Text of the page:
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North Carolina High Court Tosses Out State Voter ID Law

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OPINION: This article may contain commentary which reflects the author's opinion.


North Carolina’s highest court on Friday struck down a law that state lawmakers hoped would improve ballot integrity. The state Supreme Court ruled that a voter ID requirement had a “racially discriminatory purpose” against black voters.

“The provisions enacted … were formulated with an impermissible intent to discriminate against African American voters in violation of the North Carolina Constitution,” Associate Justice Anita Earls wrote in the 89-page ruling seen by the Washington Post.

The report noted that Senate Bill 824 required all voters to show one of a couple of specific forms of photo ID, which the state Supreme Court claimed was somehow passed to disenfranchise black voters.

Axios noted further:

In its ruling in Holmes v. Moore, the court ruled that while the law appeared neutral on its face, the Republican majority “targeted voters who, based on race, were unlikely to vote for the majority party.”

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Senate Bill 824 was passed in 2018 by the state’s Republican-controlled legislature even after its Democratic governor vetoed it.

It was passed during a lame-duck session before the party lost its supermajority.

Meanwhile, North Carolina’s GOP legislature has an upcoming election-related case at the U.S. Supreme Court, which will begin in early December. Observers say it could upend the 2024 presidential race.

“Backed by Republican leaders at the N.C. General Assembly, the crux of the argument is that they and all other state legislators should have much broader power to write election laws, with courts mostly not allowed to stop them by ruling their actions unconstitutional. They’ve been tight-lipped about the case since filing it this spring, mostly preferring to avoid commenting on it to reporters and instead doing their talking through legal briefs,” the Herland-Sun reported.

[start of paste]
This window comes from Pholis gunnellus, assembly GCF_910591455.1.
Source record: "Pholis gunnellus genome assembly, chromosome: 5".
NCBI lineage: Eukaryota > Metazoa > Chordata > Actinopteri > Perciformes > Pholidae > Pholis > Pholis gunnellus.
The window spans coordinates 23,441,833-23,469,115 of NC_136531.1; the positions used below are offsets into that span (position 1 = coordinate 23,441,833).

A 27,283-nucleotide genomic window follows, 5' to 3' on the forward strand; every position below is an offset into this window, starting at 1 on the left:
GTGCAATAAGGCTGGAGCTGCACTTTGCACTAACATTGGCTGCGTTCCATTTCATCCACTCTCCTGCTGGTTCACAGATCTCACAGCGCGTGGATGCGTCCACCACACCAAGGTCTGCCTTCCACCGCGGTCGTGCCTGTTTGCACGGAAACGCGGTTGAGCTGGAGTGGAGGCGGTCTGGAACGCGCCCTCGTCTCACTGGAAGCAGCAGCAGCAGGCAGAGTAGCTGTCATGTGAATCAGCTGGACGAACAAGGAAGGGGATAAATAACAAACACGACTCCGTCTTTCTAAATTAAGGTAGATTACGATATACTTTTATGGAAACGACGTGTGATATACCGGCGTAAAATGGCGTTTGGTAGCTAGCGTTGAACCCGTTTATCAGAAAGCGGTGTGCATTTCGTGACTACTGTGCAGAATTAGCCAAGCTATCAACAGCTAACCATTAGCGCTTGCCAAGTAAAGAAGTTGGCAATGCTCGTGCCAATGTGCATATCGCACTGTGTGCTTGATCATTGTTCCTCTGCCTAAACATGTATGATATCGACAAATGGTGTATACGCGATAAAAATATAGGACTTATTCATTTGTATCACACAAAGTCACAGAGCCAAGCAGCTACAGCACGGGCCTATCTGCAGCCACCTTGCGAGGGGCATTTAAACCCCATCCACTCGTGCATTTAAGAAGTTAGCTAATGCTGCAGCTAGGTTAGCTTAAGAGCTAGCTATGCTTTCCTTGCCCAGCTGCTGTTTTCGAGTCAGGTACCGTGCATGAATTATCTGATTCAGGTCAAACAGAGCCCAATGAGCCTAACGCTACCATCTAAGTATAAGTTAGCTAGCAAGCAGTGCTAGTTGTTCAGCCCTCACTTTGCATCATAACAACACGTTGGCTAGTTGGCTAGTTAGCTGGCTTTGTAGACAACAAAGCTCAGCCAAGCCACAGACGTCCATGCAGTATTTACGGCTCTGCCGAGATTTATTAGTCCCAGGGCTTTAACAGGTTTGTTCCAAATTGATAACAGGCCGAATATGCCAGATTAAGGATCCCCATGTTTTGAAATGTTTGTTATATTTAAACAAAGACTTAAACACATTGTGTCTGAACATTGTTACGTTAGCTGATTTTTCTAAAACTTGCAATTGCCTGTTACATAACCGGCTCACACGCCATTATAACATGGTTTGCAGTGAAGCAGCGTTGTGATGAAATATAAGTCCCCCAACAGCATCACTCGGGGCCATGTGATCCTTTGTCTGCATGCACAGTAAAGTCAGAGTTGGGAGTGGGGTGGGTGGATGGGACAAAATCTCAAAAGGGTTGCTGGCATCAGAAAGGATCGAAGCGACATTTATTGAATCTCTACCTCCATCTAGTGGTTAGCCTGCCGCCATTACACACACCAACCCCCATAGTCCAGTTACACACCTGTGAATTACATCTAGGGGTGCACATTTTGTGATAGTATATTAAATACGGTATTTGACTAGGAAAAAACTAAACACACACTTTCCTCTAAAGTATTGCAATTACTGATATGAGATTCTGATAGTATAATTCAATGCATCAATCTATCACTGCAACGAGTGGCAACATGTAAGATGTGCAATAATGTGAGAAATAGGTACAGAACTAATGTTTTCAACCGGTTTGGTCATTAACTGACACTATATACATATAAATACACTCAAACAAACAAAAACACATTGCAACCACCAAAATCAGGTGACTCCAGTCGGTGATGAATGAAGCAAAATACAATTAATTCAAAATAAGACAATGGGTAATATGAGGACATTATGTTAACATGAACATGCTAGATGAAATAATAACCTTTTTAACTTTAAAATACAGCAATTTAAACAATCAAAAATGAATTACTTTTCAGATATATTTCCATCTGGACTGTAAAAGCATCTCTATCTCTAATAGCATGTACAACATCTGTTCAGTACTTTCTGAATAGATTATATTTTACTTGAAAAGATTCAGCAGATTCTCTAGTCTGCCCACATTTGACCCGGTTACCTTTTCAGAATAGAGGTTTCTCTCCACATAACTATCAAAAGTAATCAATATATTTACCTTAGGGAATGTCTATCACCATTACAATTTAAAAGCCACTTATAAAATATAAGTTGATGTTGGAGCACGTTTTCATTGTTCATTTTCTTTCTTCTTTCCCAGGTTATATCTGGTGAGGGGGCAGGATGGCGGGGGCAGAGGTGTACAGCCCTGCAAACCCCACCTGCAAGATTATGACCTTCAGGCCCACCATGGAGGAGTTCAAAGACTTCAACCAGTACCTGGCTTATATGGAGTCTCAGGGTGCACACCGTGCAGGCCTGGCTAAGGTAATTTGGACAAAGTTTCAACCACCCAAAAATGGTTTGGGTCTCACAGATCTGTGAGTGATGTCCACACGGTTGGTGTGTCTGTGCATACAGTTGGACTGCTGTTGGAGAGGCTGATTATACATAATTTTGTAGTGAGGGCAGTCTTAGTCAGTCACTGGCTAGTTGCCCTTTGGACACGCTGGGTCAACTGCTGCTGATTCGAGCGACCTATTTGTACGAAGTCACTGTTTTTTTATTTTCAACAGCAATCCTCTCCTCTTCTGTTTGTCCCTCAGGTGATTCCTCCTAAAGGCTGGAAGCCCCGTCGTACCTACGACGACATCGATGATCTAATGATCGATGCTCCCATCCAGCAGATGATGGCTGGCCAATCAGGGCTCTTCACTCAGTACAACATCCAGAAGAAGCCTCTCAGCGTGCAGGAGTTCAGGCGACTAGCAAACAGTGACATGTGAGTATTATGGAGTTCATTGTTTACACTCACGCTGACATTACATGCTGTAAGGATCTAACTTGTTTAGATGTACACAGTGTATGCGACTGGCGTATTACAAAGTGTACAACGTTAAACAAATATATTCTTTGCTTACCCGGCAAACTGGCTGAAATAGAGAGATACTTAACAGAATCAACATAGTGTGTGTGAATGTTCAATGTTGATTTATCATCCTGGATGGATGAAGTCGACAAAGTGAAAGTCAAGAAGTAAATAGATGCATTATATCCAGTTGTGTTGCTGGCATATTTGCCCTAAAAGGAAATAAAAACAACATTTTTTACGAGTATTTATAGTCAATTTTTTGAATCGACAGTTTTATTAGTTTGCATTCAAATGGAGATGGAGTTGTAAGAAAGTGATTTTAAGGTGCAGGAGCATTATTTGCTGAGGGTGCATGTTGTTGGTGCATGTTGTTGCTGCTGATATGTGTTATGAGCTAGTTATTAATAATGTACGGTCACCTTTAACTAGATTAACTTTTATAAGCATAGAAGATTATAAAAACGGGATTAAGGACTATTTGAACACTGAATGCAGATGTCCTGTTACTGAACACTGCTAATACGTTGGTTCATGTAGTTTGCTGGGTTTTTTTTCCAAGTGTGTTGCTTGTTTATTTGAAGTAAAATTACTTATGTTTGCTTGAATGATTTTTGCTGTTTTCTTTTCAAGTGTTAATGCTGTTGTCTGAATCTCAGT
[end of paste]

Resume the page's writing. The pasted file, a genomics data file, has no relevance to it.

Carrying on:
“Beyond redistricting the case also has the potential to change how North Carolina and the 49 other states handle everything from early voting and mail-in ballots rules to voter ID, recounts, post-election audits, and anything else that could possibly affect an election,” the outlet added.

The Herald-Sun added:

In recent years under Republican leadership at the General Assembly — and a Democratic majority at the N.C. Supreme Court — a number of political lawsuits have led to state-level cases with huge implications for how elections are conducted.

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Those include gerrymandering cases decided in 2019 and 2022 as well as lawsuits over lawmakers’ ability to amend the constitution to require voter ID and a ban on ex-felons voting after they leave prison — all of which have ended in rulings against the legislature. More cases are pending, including another one over voter ID and one advancing a state-level version of the same legal theory that’s about to be heard at the U.S. Supreme Court.

“Moore v. Harper is predicated on who has the constitutional authority to set election policy – seven state Supreme Court justices or 170 state legislators,” Lauren Horsch, a spokeswoman for Berger, said in an email. “The U.S. Constitution’s Elections Clause is clear that it’s the state legislatures, but recently state courts have taken it upon themselves to set election policy. In North Carolina, we have a state Supreme Court that has become a legislative body.”

Democrats are out in full force pushing their usual talking point, claiming it could “end democracy.”

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Kathy Feng, who leads the anti-gerrymandering group Common Cause, called it “the case of the century.”

“It is a case that asserts a bizarre and fabricated reading of the United States Constitution … to create a situation where elections are already rigged from the start,” she said.

Eric Holder, a Democrat and former U.S. attorney general under Barack Obama, said it “should keep every American up at night.”

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Michael Luttig, a Republican and retired federal judge who George W. Bush considered nominating to the Supreme Court, recently called it “the single most important case on American democracy” of the last 250 years.

“Activist judges and allied plaintiffs have proved time and time again that they believe state courts have the ultimate say over congressional maps, no matter what the U.S. Constitution says,” N.C. Senate leader Phil Berger said in March when the case began. “We must continue this fight to restore the primacy of the legislature and put an end to these efforts to undermine its constitutional duty.”

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